Whenever my husband Cade gets home from work, I've found myself in the habit of asking, "How was your day?" to which he replies, "good, how was yours?" or "pretty good, how about you?" or there's always, "meh, kinda long."
Why do we even ask each other just to hear the same thing? I started to feel like it was a little silly, and then I noticed my daughter and I do it after school. Where's the love? Where's the real conversation and sharing?
So, I decided to try an experiment. And then I forgot. Because that's what happens to moms sometimes. We get a really good idea - generally in the shower because that's where the best thinking happens - and then we get out and forget it.
Two weeks later, I finally remembered and put it into action. Within one week, we were having the best week and this experiment has totally changed our marriage and family.
I started asking my husband and children three questions every day and it has changed our lives. Remember, these things are going to take time for your family to adjust to but it will happen!
1. What do you have going on today and how can I help?
This one definitely was lame at first, but here's what we learned. First, my husband and I always talk about the week and what's coming up. We do this with our kids too, but as the week goes on, we forget things or new things come up. By daily asking about the day, we all know exactly what kind of load everyone is carrying and what to expect from everyone. It also gives us more opportunities to serve each other.
If the family knows my husband has an important meeting and I have recipes to photograph, it's amazing how quickly they take charge of other things to help out. Plus, we can be mindful of each other. A child may be acting out after school, but when we realize it's probably because she had that big test and is just worn out, it's much easier to handle the situation.
2. When did you feel worried, stressed or scared today?
In my marriage, I clued in pretty quickly that my husband is willing to carry the world on his shoulders and not burden anyone. He doesn't mean to. He has just always carried his own feelings so that no one has to know they are hurting him or stressing him out. My daughter, on the other hand, needs to talk things out and be heard.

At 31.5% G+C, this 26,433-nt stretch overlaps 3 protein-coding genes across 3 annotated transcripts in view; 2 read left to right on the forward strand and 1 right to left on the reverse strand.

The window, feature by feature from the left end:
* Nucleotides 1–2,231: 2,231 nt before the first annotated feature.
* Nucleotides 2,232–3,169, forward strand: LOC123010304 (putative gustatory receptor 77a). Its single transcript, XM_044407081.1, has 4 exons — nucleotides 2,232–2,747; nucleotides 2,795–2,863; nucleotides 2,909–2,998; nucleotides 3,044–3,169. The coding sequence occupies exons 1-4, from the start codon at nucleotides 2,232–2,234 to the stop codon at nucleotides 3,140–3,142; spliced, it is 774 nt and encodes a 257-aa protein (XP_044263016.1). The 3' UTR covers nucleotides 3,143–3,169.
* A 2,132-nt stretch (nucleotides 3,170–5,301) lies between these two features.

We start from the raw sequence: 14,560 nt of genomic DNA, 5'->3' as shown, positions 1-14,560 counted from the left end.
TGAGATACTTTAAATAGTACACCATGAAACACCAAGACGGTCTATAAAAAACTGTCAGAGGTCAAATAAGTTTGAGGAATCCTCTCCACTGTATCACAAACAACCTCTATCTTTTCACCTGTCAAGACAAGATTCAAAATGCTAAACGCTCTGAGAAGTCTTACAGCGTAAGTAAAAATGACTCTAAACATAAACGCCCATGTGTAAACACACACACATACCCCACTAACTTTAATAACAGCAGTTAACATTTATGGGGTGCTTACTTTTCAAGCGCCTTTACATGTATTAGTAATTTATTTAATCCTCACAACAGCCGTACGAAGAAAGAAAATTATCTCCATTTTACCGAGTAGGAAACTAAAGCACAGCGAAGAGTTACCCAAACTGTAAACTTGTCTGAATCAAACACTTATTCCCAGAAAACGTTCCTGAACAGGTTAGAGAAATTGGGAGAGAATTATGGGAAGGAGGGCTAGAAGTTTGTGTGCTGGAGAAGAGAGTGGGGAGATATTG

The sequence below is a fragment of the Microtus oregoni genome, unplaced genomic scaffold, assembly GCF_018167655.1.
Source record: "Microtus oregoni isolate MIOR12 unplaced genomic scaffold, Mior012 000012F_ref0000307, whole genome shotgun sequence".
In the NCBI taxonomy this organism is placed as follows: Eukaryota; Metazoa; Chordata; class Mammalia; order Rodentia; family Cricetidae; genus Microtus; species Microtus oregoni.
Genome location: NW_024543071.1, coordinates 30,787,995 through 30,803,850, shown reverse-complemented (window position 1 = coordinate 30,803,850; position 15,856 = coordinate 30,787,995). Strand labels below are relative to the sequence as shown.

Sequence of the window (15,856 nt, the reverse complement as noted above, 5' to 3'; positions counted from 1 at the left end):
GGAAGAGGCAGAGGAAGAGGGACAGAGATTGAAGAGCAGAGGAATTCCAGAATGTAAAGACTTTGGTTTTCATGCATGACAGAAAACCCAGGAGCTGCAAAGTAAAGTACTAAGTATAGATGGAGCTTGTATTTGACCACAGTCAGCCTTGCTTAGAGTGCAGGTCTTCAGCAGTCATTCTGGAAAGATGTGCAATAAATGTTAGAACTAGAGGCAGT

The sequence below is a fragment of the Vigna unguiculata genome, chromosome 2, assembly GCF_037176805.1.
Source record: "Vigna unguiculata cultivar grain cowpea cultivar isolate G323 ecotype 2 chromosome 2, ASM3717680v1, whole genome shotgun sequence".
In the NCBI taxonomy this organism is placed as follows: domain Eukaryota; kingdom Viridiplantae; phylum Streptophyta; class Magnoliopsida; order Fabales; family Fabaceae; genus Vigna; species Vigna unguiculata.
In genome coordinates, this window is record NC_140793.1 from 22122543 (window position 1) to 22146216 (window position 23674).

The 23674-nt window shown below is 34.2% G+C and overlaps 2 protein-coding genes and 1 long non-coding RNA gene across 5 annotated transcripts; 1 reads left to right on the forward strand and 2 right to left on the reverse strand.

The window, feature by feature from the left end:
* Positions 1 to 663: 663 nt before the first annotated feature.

What Cade did not realize was that he needed to talk things out as well. When things weren't going well, I started asking the above question. It's interesting how most days involve a moment of stress or worry, and acknowledging it and letting someone else listen really lifts the load. It opens up communication and bonding. Now, we ask every day and we try to be very honest.
3. When did you feel loved today? - The MOST IMPORTANT question
This one can be awkward! I know it shouldn't but go ahead and ask. The response may be a little goofy or passive, "uh when you kissed me?"
Don't worry, keep asking and give it time. Everyone needs to feel loved, and if they aren't, they need someone to step up and do the job.
Here's the perfect example. Cade was a bit grouchy the other night. Kind of snappy with the kids and impatient. I could have snapped back but instead, when he went upstairs to change, I followed. I slipped in front of him while he was picking out a shirt and asked, looking him in the eyes with my arms around him, "when did you feel loved today?" He immediately said, "right now. I've just been so stressed about such and such and it's been a long day." The rest of the evening was peaceful and fun and we all felt a little more love for one another.
Why do we treat strangers better than our spouse?
Often, we can take out underlying issues on others around us - almost always those we love most and wouldn't want to hurt. Why do we sometimes treat friends better than our spouse? I believe it's because we stop asking the real questions and don't wait to hear the answers.
These three little questions have strengthened our family and marriage. They are simple but they make a world of a difference. Sometimes, we just need our spouse to see us again.
Editor's note: This article was originally published on Oh, Sweet Basil. It has been republished here with permission.